Write your own CSS

When I don't want to use a front end framework like Bootstrap for a project, I usually just take chunks of code from different open-source repositories and put them all into one stylesheet. I often prefer to work this way because I know in my mind that everything in my CSS to one extent or another is being used or will be somewhere on the page, and I feel like everything's a bit more optimized.

I'm going to show you how I build up a stylesheet like this, first off by listing some essentials you'll want to include before anything else:

Normalize

It doesn't have to be normalize.css, any CSS reset will do, that's just the one I use and prefer. But what's a reset you ask? It's a collection of styles that render elements more consistently across different browsers. The most basic example of a style you'd find in a CSS reset is one that removes the default margin that a lot of broswers set by default:

body {
    margin: 0;
}

A good alternative to Nicolas Gallagher's normalize.css is Eric Meyer's reset.css, which is a smaller, but more bare-bones.

Reboot

Reboot is a module used in Bootstrap's new version 4 alpha:

Reboot steps in where Normalize.css stops, giving you more opinionated resets like box-sizing: border-box, margin tweaks, and more all in a single Sass file.

If you're not a big fan of using rems (which Reboot sets as a default for the Bootstrap framework), and you'd prefer to use pixels, you can simply write your own. The most important part of this file anyway, is setting the box model for all elements to border-box:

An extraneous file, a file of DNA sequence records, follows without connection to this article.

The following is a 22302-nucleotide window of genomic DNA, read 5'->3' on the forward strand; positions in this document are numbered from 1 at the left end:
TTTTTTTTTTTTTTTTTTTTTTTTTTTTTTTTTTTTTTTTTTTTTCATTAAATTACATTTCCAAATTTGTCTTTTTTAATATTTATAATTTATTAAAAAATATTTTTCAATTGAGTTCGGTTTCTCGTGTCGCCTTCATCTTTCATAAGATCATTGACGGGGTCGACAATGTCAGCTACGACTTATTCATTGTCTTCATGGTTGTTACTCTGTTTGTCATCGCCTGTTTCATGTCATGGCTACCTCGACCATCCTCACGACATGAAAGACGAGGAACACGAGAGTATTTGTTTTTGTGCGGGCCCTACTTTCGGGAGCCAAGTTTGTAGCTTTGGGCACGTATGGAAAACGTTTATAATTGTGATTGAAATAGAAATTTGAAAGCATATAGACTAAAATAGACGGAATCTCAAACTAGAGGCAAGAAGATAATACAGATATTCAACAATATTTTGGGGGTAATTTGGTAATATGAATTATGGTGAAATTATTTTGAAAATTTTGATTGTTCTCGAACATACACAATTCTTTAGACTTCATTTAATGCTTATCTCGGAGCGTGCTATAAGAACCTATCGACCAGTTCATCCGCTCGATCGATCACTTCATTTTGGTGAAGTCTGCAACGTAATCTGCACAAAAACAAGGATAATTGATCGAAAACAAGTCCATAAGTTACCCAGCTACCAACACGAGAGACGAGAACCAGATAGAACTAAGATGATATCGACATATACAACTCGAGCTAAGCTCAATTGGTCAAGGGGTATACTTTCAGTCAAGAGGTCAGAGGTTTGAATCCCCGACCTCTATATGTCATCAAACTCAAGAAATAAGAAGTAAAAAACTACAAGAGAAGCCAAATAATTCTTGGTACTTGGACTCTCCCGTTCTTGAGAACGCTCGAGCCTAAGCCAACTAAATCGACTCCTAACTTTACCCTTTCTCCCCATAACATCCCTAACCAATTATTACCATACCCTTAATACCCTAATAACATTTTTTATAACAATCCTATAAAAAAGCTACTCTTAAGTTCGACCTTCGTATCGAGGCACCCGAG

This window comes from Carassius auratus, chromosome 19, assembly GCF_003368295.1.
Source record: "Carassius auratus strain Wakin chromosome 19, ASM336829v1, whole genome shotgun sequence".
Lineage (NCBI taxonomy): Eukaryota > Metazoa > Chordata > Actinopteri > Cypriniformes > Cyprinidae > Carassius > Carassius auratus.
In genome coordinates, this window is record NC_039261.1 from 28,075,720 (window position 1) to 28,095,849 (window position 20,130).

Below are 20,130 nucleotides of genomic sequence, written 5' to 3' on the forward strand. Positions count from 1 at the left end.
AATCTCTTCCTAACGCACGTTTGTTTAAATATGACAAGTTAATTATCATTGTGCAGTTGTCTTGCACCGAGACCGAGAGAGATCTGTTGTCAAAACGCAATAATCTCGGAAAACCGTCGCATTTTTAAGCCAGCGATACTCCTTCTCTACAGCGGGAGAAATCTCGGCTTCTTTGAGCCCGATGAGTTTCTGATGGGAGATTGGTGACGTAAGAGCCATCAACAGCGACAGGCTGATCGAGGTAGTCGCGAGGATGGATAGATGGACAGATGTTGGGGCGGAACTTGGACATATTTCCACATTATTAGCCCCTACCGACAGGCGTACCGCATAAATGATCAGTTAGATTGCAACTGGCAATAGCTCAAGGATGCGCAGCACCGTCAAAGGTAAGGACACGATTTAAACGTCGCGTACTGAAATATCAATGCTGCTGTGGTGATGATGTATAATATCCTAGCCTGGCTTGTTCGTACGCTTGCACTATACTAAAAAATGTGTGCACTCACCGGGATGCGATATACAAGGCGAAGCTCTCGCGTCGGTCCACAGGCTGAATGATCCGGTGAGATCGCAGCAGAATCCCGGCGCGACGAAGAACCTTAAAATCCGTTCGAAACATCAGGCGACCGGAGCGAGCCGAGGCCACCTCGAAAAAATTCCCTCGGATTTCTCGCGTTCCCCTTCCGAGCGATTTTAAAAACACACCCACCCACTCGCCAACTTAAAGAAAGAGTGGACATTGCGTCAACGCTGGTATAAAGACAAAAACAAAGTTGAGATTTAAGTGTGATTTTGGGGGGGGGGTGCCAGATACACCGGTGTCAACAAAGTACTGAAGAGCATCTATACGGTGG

html {
    -webkit-box-sizing: border-box;
            box-sizing: border-box;
}

*,
*::before,
*::after {
    -webkit-box-sizing: inherit;
            box-sizing: inherit;
}

Grid

There are plenty of great grids out there, so really it's up to you to decide which to use based on what you need, but here's a couple that I really like:

Bootstrap v4

I know it's still in alpha, but it's really only individual components that are unfinished, the base of the framework is just as good as in version 3 and that includes the grid, which has been vastly improved and simplified in terms of syntax.

The grid is solid and works, that's all that really matters.

Toast

A great alternative to the Bootstrap grid, is Toast, the "Insane, no-nonsense CSS grid". With Toast you can combines as many different set of columns as you want: 6 columns, 8 columns, 12 or even 16 if you're feeling particularly adventurous.

Some other great features include fixed width gutters (set in pixels), customizable namespaces, nested grids and switchable pulls and pushes.

That's it?

Yep, everything else is completely up to you. Remember the point of this post is not to show you how to build a front end framework, but put together a stylesheet that's hopefully optimized for a specific project that you may be working on.

Also, there's nothing wrong with using a front end framework, they have solid, well-tested code and are also dropping in size. Bootstrap v4 for example, is 30% smaller that the previous version. In fact, I predict that I'll be using Bootstrap 4 a great deal when it's finished. This is clearly just my weird obsession with keeping everything small and speedy.

Part two may come soon, I'll probably list some more component specific projects that I use, but we'll just have to see.

Resources

This article is my 2nd oldest. It is 583 words long